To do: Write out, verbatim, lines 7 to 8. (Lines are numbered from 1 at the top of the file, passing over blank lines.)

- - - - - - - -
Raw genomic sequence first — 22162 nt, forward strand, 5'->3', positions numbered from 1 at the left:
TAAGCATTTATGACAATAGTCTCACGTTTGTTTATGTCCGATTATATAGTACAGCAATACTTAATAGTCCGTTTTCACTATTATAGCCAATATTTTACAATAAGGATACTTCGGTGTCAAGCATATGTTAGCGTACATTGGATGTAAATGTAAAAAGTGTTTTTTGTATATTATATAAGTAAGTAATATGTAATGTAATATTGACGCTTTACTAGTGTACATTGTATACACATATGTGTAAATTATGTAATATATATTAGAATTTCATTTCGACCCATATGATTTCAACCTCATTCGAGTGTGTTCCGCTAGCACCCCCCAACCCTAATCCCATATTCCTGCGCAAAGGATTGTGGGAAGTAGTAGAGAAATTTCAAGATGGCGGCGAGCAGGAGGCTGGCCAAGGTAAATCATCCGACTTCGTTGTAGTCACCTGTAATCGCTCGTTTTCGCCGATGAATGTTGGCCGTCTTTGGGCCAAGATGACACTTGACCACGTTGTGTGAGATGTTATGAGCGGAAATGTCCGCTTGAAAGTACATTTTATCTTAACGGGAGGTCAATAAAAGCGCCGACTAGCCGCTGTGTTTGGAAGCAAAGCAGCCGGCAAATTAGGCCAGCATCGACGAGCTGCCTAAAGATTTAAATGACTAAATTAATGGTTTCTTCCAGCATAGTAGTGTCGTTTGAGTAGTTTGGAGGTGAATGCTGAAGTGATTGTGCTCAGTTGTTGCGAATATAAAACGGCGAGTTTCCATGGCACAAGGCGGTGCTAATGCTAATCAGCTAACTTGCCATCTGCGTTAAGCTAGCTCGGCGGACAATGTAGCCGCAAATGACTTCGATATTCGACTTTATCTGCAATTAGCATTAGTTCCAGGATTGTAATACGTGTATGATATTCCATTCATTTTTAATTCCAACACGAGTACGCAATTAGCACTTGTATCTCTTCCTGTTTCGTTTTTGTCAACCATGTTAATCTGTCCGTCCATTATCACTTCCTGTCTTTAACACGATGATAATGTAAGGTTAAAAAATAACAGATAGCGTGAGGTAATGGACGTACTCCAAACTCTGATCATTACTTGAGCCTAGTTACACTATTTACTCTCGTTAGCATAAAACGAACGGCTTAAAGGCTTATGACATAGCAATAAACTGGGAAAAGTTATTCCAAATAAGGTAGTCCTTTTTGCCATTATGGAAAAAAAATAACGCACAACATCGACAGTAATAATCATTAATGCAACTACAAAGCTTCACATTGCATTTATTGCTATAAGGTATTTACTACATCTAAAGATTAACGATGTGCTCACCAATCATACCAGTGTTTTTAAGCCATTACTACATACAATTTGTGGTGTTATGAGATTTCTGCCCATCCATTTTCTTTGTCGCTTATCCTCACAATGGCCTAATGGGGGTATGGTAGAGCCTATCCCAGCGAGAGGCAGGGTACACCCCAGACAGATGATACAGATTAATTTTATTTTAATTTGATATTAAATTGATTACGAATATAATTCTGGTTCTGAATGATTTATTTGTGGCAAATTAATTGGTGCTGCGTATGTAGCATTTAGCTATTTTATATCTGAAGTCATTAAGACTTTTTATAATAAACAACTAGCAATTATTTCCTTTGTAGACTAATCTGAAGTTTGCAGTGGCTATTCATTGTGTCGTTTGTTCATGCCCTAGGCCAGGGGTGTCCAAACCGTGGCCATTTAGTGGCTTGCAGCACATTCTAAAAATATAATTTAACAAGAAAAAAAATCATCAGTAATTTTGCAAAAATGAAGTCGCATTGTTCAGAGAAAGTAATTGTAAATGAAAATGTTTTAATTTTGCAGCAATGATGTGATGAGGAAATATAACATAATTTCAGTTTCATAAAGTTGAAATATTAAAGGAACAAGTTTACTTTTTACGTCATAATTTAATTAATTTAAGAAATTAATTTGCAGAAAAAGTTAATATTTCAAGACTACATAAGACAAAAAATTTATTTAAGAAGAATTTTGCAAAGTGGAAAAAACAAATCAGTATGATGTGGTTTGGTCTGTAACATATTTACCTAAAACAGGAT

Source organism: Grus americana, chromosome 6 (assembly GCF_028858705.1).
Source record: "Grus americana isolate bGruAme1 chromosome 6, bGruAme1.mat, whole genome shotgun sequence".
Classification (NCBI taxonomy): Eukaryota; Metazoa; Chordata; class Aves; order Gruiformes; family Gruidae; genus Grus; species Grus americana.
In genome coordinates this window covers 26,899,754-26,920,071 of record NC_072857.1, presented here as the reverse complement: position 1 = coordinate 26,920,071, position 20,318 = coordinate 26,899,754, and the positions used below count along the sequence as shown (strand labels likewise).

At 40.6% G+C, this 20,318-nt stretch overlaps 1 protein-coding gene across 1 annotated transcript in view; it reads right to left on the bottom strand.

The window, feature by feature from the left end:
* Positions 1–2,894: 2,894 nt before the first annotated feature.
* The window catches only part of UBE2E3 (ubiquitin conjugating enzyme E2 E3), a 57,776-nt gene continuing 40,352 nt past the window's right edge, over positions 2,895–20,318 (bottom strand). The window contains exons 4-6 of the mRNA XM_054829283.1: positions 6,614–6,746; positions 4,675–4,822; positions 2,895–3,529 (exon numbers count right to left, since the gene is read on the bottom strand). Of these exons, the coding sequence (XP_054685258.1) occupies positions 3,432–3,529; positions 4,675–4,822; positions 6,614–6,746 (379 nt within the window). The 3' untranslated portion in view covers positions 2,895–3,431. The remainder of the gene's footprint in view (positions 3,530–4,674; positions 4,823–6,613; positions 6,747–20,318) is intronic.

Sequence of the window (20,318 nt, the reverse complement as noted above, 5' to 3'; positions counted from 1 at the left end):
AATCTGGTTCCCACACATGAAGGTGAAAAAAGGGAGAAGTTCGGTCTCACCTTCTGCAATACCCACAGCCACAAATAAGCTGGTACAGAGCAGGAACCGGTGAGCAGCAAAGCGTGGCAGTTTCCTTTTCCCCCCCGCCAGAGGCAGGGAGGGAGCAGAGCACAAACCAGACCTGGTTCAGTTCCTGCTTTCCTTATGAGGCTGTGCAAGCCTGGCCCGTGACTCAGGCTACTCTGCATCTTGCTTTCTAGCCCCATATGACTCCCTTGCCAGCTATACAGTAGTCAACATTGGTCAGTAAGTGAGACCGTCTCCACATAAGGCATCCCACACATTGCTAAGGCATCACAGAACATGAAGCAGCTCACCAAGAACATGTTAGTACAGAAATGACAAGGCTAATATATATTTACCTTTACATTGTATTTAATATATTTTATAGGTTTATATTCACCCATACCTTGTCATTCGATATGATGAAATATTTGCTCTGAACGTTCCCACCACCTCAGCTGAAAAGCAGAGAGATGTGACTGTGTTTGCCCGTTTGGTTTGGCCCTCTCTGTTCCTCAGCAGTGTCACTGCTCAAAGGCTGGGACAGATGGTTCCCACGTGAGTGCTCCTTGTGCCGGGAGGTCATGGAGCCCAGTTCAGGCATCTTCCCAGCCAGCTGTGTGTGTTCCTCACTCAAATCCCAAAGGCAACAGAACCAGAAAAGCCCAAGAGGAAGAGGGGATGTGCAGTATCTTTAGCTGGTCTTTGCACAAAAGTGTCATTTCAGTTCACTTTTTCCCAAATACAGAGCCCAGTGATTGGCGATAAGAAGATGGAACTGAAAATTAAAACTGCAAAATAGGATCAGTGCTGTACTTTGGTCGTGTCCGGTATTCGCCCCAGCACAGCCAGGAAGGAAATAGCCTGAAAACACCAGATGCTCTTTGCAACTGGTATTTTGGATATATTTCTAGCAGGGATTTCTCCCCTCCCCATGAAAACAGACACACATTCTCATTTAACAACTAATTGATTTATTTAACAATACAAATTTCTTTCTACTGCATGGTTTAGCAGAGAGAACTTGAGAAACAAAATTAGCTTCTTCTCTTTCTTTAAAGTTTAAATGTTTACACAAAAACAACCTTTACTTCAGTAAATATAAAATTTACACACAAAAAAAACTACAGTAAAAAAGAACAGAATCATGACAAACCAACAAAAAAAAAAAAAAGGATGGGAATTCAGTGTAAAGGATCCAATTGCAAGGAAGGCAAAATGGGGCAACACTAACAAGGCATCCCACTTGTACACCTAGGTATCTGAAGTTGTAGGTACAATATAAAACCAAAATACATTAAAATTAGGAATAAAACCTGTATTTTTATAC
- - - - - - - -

At 40.6% G+C, this 20,318-nt stretch overlaps 1 protein-coding gene across 1 annotated transcript in view; it reads right to left on the bottom strand.

The window, feature by feature from the left end: